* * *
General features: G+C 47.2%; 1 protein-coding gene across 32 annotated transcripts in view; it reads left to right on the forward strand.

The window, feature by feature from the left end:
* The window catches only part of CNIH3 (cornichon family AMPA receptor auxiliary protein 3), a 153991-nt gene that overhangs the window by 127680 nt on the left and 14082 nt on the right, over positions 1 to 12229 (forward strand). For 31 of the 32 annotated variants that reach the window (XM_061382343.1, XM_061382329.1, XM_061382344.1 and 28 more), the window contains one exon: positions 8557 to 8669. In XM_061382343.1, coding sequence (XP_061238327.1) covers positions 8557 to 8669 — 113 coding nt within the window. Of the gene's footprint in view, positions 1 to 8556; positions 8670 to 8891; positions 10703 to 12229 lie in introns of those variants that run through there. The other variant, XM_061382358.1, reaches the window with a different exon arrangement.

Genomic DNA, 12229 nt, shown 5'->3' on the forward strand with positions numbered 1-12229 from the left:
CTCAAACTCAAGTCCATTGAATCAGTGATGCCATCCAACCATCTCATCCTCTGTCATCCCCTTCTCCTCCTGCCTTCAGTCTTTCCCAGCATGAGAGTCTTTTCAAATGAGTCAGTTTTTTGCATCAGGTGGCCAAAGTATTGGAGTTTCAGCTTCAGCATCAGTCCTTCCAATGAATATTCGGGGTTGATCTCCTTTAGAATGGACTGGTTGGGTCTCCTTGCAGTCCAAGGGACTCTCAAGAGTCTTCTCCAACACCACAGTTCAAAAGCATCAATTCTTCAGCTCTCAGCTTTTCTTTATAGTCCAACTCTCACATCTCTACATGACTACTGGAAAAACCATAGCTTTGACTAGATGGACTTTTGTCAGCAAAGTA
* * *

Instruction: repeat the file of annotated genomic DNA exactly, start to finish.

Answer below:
General features: G+C 47.2%; 1 protein-coding gene across 32 annotated transcripts in view; it reads left to right on the forward strand.

The window, feature by feature from the left end:
* The window catches only part of CNIH3 (cornichon family AMPA receptor auxiliary protein 3), a 153991-nt gene that overhangs the window by 127680 nt on the left and 14082 nt on the right, over positions 1 to 12229 (forward strand). For 31 of the 32 annotated variants that reach the window (XM_061382343.1, XM_061382329.1, XM_061382344.1 and 28 more), the window contains one exon: positions 8557 to 8669. In XM_061382343.1, coding sequence (XP_061238327.1) covers positions 8557 to 8669 — 113 coding nt within the window. Of the gene's footprint in view, positions 1 to 8556; positions 8670 to 8891; positions 10703 to 12229 lie in introns of those variants that run through there. The other variant, XM_061382358.1, reaches the window with a different exon arrangement.

Genomic DNA, 12229 nt, shown 5'->3' on the forward strand with positions numbered 1-12229 from the left:
CTCAAACTCAAGTCCATTGAATCAGTGATGCCATCCAACCATCTCATCCTCTGTCATCCCCTTCTCCTCCTGCCTTCAGTCTTTCCCAGCATGAGAGTCTTTTCAAATGAGTCAGTTTTTTGCATCAGGTGGCCAAAGTATTGGAGTTTCAGCTTCAGCATCAGTCCTTCCAATGAATATTCGGGGTTGATCTCCTTTAGAATGGACTGGTTGGGTCTCCTTGCAGTCCAAGGGACTCTCAAGAGTCTTCTCCAACACCACAGTTCAAAAGCATCAATTCTTCAGCTCTCAGCTTTTCTTTATAGTCCAACTCTCACATCTCTACATGACTACTGGAAAAACCATAGCTTTGACTAGATGGACTTTTGTCAGCAAAGTA